Creative Nonfiction

What Can We Steal From Kent Russell’s “American Juggalo”?

Title of Work and its Form: “American Juggalo,” creative nonfiction
Author: Kent Russell
Date of Work: 2011
Where the Work Can Be Found: “American Juggalo” was first published in the Fall 2011 issue of the journal N + 1. The piece was subsequently awarded a Pushcart Prize and was included in the 2013 Pushcart anthology.

Element of Craft We’re Stealing: Material

The idea of the piece is actually quite simple: Kent Russell packed up and attended the Gathering of the Juggalos to find out what makes Juggalos tick.  To a lot of people, there are no new horizons, particularly in a country as saturated with media as the United States.  “American Juggalo” takes a look at a subculture with which most people wouldn’t be familiar, particularly most folks who read literary journals.  Juggalos are fans of the Insane Clown Posse (ICP) and the other endeavors undertaken by their label, Psychopathic Records.  The Gatherings are notoriously out of control, with Juggalos fighting and screaming and using all kinds of drugs non-stop.

Russell is NOT a Juggalo, and approached the situation from a scientific perspective.  It wasn’t his intention to become a Juggalo or to chronicle their world from the inside.  He does NOT follow that old adage, “When in Rome.”  Not only does Russell refrain from using illegal drugs, but he refuses entry to Juggalos who are trying to crash in his tent.  (Totally uncool, bro.)  Even though he is approaching the material in a scholarly manner, Russell sees a lot of humanity in the Juggalos.  What do these folks want?  Family.  It’s fair to say that many Juggalos have some sort of disconnect with the rest of the world; why wouldn’t they be drawn so strongly to a group that shares their outlook on society?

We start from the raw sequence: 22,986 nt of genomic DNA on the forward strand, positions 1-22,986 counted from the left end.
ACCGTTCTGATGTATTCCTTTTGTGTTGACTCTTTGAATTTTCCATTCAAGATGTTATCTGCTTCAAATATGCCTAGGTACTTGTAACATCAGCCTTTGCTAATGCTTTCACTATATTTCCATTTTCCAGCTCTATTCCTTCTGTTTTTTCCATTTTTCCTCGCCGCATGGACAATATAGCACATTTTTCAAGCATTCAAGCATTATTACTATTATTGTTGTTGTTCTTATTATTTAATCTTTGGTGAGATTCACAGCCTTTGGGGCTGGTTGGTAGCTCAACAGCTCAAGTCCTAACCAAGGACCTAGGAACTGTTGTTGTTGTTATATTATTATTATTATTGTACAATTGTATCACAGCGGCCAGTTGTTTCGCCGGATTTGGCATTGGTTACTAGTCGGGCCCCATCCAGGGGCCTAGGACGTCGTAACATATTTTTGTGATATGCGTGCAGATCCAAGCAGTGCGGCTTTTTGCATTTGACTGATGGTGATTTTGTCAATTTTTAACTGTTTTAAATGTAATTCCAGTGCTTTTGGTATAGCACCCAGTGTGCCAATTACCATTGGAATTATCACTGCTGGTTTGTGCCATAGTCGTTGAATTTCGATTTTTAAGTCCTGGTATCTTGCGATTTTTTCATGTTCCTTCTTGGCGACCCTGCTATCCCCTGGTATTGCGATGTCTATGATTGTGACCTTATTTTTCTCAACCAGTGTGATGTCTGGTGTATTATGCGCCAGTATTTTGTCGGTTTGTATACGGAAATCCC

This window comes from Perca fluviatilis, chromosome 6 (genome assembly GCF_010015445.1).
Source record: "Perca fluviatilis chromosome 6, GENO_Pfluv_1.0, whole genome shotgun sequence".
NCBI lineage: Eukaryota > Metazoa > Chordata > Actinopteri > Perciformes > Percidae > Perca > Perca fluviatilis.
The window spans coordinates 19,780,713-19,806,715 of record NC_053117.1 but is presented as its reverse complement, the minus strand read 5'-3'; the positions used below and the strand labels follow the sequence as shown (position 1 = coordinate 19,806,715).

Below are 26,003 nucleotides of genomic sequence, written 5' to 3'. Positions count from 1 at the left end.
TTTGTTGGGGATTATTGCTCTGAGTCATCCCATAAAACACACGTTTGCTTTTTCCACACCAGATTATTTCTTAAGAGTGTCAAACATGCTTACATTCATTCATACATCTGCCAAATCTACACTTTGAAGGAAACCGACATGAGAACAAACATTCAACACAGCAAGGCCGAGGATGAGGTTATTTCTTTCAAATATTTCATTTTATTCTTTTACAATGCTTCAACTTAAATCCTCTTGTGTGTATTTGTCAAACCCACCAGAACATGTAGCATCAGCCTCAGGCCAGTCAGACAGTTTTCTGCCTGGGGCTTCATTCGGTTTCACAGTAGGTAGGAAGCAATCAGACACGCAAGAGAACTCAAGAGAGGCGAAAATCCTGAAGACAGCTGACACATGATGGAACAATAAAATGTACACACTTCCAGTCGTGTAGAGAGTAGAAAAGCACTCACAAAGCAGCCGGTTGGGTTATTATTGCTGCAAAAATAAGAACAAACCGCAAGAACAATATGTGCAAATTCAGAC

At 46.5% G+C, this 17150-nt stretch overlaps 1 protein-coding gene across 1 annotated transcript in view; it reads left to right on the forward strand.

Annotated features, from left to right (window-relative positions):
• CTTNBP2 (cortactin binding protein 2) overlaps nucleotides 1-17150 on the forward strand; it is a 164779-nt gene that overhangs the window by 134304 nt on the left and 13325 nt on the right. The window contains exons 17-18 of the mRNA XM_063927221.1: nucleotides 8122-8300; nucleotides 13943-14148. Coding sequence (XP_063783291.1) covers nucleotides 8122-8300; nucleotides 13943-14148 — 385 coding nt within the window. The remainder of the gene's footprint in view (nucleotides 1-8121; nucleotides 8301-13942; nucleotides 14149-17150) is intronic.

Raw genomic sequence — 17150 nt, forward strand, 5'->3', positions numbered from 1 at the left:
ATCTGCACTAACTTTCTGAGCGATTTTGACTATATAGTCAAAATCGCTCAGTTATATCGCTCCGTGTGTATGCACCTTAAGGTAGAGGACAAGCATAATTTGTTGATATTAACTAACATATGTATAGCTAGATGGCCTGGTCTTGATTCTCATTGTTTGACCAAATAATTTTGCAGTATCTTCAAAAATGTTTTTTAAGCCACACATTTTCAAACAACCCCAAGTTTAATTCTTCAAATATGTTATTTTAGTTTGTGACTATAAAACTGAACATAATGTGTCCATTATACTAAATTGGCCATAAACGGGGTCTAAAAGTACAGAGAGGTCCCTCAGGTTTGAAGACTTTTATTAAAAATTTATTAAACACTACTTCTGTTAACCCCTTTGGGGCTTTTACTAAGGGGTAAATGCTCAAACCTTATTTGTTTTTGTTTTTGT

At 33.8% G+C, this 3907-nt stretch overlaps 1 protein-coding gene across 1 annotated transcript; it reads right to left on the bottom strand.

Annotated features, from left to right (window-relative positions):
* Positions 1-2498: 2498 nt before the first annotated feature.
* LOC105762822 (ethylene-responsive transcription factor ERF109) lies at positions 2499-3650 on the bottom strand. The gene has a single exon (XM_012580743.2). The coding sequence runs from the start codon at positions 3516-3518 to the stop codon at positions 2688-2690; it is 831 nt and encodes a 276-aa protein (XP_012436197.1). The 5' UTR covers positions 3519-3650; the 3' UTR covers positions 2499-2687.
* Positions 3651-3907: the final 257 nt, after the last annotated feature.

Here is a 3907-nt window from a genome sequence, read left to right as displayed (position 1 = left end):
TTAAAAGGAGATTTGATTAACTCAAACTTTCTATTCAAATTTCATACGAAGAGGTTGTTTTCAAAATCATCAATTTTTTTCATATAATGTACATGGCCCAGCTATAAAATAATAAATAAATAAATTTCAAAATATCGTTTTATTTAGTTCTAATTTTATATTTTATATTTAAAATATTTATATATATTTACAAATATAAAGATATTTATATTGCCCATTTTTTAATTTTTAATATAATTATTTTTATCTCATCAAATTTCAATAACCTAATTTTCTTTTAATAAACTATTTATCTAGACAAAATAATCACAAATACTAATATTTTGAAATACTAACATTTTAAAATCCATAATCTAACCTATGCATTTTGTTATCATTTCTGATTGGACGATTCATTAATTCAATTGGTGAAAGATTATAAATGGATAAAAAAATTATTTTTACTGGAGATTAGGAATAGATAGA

What Should We Steal?

  • Approach your subject with empathy and curiosity.  Whether you are writing fiction or nonfiction, your characters should feel like friends or family members to you.  You should want to get to the subject’s heart, ignoring all of the obstacles that may be in the way.  Russell doesn’t particularly enjoy camping out around all of the Juggalos, but he approaches them on a human level nonetheless.  If you’re writing Hannibal Lecter, you need to put aside your distaste for the tastes that Lecter loves.
  • Force yourself into uncomfortable situations and into discussions with new kinds of people.  What can you really write about if you haven’t experienced anything?  Fib your way into getting a VIP pass for The Gathering and drive out to a cornfield in the middle of nowhere.  Take a watercolor class.  Introduce yourself to strangers.  I’ve mentioned Lee K. Abbott before; he was writing a book for which he needed knowledge about guns.  Lee had no knowledge of guns, so he struck up a conversation with his car mechanic, who happened to know a whole lot about guns.  People love talking about themselves and what they love…give them the opportunity!

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